This was a total team effort. The secondary was asked to play basic glue coverage throughout the second-half; they had blown a more complex pattern-reading coverage on the first touchdown of the game. To a man, they were excellent.
Tyler Clark was out-of-this-world good up front. He refused to be blocked, even when he was wide rushing to widen the pocket and create a lane for the more agile edge-rushers. His quickness, at his size, demanded double-teams. That made life much easier for those flying jets lining up outside.
The offense held up its end of the bargain. OK, that’s an understatement. Jake Fromm continued to show maturity beyond his years, both with his calmness on a big stage and the ability to orchestrate an entire offense. The offensive line bullied Oklahoma’s light front. Nick Chubb and Sony Michel showed, once again, why they’re the most dynamic one-two punch in the country. The pair gained 160 yards before contact in the first half alone, according to ProFootballFocus. Georgia offensive coordinator Jim Chaney called a fabulous game; we will block out the impossible-to-defend late second-quarter passing splurge.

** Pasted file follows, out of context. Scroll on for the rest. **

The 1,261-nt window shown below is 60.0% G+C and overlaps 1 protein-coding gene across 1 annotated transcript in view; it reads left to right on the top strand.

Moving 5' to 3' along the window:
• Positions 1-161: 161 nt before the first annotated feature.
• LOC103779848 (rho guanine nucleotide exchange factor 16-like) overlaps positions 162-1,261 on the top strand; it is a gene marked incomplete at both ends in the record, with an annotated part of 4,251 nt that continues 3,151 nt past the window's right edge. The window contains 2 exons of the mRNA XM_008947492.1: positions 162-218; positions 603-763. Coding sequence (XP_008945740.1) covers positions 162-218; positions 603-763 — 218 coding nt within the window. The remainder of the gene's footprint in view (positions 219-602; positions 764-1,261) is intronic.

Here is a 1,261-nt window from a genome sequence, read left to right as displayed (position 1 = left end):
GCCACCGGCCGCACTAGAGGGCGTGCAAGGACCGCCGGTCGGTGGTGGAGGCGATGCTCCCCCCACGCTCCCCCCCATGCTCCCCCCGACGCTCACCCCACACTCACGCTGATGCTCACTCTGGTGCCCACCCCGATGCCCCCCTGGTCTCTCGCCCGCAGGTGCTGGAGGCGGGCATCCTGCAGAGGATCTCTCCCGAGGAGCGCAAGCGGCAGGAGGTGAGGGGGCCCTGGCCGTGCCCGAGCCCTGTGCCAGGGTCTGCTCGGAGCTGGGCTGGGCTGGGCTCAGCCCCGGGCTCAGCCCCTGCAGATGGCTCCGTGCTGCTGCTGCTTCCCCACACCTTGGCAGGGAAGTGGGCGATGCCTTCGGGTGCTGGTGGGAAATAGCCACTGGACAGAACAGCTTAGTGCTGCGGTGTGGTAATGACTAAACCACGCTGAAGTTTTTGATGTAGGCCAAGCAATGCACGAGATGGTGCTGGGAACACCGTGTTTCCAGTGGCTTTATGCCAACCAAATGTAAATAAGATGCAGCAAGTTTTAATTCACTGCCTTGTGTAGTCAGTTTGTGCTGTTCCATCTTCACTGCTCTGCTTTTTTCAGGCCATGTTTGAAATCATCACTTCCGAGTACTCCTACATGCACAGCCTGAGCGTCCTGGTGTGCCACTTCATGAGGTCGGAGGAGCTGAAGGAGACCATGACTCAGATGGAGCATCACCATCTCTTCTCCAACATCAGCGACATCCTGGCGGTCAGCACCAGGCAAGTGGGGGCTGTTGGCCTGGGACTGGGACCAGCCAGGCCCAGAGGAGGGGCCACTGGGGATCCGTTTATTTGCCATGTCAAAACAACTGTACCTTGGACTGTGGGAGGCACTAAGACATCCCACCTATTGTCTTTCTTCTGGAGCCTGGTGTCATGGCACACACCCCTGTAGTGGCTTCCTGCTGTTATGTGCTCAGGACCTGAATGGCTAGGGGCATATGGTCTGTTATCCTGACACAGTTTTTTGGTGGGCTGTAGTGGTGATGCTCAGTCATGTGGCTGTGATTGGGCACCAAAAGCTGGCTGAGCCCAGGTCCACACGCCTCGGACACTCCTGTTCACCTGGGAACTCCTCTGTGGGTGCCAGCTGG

Still, the game was all but gone until Smart and Tucker made their adjustments. The third quarter dalliance with creative blitz looks changed the game, and perhaps the entire outlook of the Smart era.
(It’s not hyperbole to suggest that stretch put Georgia in the championship game. Win one more, and Smart is set for life.)
It was an excellent example of in-game coaching and adjustments, something that’s often credited in a big win even when it makes an infinitesimal difference.
Perhaps most impressively, Smart and his staff didn’t arrogantly stick to their pregame plan. They had spent a month on it. Clearly, they thought it would work, yet it was shredded in the first half. Some coaches dig in. This staff was willing to adapt.
A coach should never confuse ideology with the correct tactical response to a specific situation.
Give me the coach who’s willing to admit his mistakes, rather than the guy who thinks he’s figured this football thing out. Smart looked as though he was 30 minutes from an embarrassment. He didn’t panic. Neither did his staff. Nor did the players. They went to work, remodeled and fixed the problems as best they could.
That’s the hallmark of a great coach and a great team. In doing so, they swung the course of the game and set up a shot at a national championship.